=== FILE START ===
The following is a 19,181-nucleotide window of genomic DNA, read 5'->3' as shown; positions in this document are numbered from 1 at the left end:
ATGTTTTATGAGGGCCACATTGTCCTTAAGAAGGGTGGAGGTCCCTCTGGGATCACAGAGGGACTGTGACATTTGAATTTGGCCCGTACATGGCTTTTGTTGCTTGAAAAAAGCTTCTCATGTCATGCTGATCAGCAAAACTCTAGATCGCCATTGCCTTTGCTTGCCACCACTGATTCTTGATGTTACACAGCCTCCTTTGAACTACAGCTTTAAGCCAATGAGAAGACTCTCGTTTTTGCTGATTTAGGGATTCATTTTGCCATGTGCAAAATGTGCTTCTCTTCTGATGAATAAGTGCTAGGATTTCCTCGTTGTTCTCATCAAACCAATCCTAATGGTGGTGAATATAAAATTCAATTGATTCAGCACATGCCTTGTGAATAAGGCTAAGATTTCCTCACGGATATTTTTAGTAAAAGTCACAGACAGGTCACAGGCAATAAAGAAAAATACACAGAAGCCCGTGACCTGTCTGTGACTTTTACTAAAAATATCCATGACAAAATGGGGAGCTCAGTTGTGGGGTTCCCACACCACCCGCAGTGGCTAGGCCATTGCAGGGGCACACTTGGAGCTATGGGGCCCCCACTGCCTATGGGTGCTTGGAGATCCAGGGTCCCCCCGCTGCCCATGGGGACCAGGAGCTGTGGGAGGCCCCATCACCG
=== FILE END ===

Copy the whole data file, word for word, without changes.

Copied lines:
The following is a 19,181-nucleotide window of genomic DNA, read 5'->3' as shown; positions in this document are numbered from 1 at the left end:
ATGTTTTATGAGGGCCACATTGTCCTTAAGAAGGGTGGAGGTCCCTCTGGGATCACAGAGGGACTGTGACATTTGAATTTGGCCCGTACATGGCTTTTGTTGCTTGAAAAAAGCTTCTCATGTCATGCTGATCAGCAAAACTCTAGATCGCCATTGCCTTTGCTTGCCACCACTGATTCTTGATGTTACACAGCCTCCTTTGAACTACAGCTTTAAGCCAATGAGAAGACTCTCGTTTTTGCTGATTTAGGGATTCATTTTGCCATGTGCAAAATGTGCTTCTCTTCTGATGAATAAGTGCTAGGATTTCCTCGTTGTTCTCATCAAACCAATCCTAATGGTGGTGAATATAAAATTCAATTGATTCAGCACATGCCTTGTGAATAAGGCTAAGATTTCCTCACGGATATTTTTAGTAAAAGTCACAGACAGGTCACAGGCAATAAAGAAAAATACACAGAAGCCCGTGACCTGTCTGTGACTTTTACTAAAAATATCCATGACAAAATGGGGAGCTCAGTTGTGGGGTTCCCACACCACCCGCAGTGGCTAGGCCATTGCAGGGGCACACTTGGAGCTATGGGGCCCCCACTGCCTATGGGTGCTTGGAGATCCAGGGTCCCCCCGCTGCCCATGGGGACCAGGAGCTGTGGGAGGCCCCATCACCG